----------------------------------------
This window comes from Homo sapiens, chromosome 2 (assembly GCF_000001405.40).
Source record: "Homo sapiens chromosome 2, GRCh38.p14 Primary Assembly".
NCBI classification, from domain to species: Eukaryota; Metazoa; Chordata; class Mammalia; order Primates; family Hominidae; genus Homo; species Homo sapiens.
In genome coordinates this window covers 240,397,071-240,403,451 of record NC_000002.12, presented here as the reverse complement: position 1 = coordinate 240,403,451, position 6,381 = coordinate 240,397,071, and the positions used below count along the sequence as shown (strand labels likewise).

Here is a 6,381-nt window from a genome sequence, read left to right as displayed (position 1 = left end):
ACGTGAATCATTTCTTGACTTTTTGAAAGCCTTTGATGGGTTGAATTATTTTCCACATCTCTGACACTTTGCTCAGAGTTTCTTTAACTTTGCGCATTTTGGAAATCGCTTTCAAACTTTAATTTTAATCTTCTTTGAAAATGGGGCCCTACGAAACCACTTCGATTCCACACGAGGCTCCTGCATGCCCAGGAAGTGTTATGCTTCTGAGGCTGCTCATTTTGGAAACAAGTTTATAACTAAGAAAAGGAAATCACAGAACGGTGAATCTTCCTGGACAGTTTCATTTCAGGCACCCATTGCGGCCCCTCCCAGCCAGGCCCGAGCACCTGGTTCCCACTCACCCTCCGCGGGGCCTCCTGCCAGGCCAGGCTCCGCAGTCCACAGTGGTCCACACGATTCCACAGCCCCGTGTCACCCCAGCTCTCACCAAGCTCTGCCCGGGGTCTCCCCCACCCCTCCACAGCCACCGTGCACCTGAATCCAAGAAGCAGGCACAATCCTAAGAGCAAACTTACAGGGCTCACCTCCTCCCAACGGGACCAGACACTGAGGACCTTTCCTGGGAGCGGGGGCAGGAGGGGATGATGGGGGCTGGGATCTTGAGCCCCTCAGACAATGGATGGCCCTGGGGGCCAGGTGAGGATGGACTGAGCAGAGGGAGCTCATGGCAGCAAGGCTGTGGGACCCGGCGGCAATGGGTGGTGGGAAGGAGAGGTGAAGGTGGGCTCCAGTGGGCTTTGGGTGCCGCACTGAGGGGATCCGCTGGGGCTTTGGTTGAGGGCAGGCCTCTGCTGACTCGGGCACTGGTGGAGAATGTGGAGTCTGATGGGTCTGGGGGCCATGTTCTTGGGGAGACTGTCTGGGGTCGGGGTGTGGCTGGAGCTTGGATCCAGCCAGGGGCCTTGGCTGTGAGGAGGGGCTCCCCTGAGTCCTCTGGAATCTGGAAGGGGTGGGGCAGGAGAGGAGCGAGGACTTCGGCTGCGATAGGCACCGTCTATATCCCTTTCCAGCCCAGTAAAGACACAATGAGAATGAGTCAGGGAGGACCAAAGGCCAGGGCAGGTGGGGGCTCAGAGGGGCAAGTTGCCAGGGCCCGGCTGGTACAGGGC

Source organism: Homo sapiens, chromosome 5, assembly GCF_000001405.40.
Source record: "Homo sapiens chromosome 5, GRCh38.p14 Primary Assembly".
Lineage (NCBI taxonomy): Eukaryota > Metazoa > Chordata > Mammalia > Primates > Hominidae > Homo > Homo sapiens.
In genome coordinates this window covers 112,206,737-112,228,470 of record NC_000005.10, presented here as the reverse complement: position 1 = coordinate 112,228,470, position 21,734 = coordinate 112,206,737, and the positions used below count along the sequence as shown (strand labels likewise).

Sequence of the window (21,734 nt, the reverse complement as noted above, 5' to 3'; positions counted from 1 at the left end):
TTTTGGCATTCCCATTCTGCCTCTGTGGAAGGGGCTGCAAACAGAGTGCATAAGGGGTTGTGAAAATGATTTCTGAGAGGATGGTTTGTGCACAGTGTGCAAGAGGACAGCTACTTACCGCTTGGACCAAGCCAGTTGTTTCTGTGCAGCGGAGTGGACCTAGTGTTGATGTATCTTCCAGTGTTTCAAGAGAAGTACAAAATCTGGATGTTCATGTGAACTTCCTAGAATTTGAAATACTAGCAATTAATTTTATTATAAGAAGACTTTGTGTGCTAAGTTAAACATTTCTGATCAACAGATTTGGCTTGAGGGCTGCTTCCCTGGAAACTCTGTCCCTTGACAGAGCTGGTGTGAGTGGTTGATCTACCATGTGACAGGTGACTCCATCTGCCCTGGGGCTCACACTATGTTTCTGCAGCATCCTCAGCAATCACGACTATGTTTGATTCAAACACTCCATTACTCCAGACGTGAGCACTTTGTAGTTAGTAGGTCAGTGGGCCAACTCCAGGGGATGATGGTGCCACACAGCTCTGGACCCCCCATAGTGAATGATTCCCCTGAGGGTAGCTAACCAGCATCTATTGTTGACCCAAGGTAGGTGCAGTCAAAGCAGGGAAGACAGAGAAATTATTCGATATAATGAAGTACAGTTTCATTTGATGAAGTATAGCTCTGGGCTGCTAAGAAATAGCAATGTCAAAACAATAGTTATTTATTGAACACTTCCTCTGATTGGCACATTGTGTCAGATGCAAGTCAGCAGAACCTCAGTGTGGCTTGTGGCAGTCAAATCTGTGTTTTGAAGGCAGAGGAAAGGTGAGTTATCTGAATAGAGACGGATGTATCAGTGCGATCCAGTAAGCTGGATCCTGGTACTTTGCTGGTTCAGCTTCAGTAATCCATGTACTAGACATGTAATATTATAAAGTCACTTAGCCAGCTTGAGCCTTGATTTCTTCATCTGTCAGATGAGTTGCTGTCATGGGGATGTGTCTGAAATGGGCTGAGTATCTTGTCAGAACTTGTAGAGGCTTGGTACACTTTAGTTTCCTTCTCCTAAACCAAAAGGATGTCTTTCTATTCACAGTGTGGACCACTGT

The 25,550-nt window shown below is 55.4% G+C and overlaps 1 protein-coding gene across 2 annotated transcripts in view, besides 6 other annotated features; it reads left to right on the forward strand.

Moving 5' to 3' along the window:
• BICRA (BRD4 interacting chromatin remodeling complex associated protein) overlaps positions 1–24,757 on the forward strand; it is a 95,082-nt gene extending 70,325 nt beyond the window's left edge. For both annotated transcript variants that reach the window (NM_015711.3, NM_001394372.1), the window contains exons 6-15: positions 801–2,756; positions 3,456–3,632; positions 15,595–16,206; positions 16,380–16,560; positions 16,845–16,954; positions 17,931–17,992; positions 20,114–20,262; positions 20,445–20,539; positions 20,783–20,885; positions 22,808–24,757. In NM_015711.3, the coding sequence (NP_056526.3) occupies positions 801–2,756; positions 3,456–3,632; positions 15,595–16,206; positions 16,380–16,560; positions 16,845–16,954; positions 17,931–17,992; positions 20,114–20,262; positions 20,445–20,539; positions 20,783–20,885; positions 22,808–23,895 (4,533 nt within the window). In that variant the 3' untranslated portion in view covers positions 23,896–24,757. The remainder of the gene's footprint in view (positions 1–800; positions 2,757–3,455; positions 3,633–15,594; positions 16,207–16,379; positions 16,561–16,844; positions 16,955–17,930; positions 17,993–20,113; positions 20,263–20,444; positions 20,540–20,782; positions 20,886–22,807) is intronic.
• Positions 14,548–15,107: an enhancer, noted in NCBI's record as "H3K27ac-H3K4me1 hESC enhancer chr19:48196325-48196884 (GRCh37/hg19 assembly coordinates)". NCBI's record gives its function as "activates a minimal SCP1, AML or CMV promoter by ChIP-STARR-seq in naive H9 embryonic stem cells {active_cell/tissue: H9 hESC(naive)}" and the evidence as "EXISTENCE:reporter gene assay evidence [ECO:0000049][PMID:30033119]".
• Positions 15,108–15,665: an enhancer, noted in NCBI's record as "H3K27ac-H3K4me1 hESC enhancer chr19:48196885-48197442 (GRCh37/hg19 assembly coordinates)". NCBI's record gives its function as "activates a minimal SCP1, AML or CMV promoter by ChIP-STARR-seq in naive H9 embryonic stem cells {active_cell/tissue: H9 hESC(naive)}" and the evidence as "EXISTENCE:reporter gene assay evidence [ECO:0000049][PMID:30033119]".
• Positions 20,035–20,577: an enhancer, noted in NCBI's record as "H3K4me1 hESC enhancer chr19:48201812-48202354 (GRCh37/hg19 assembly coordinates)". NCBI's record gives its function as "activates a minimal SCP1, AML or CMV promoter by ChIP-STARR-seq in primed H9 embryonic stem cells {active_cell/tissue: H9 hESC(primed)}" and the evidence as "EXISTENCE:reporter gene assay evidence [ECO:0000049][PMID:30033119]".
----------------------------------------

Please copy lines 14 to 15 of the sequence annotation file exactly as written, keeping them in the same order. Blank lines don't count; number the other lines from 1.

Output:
Moving 5' to 3' along the window:
• BICRA (BRD4 interacting chromatin remodeling complex associated protein) overlaps positions 1–24,757 on the forward strand; it is a 95,082-nt gene extending 70,325 nt beyond the window's left edge. For both annotated transcript variants that reach the window (NM_015711.3, NM_001394372.1), the window contains exons 6-15: positions 801–2,756; positions 3,456–3,632; positions 15,595–16,206; positions 16,380–16,560; positions 16,845–16,954; positions 17,931–17,992; positions 20,114–20,262; positions 20,445–20,539; positions 20,783–20,885; positions 22,808–24,757. In NM_015711.3, the coding sequence (NP_056526.3) occupies positions 801–2,756; positions 3,456–3,632; positions 15,595–16,206; positions 16,380–16,560; positions 16,845–16,954; positions 17,931–17,992; positions 20,114–20,262; positions 20,445–20,539; positions 20,783–20,885; positions 22,808–23,895 (4,533 nt within the window). In that variant the 3' untranslated portion in view covers positions 23,896–24,757. The remainder of the gene's footprint in view (positions 1–800; positions 2,757–3,455; positions 3,633–15,594; positions 16,207–16,379; positions 16,561–16,844; positions 16,955–17,930; positions 17,993–20,113; positions 20,263–20,444; positions 20,540–20,782; positions 20,886–22,807) is intronic.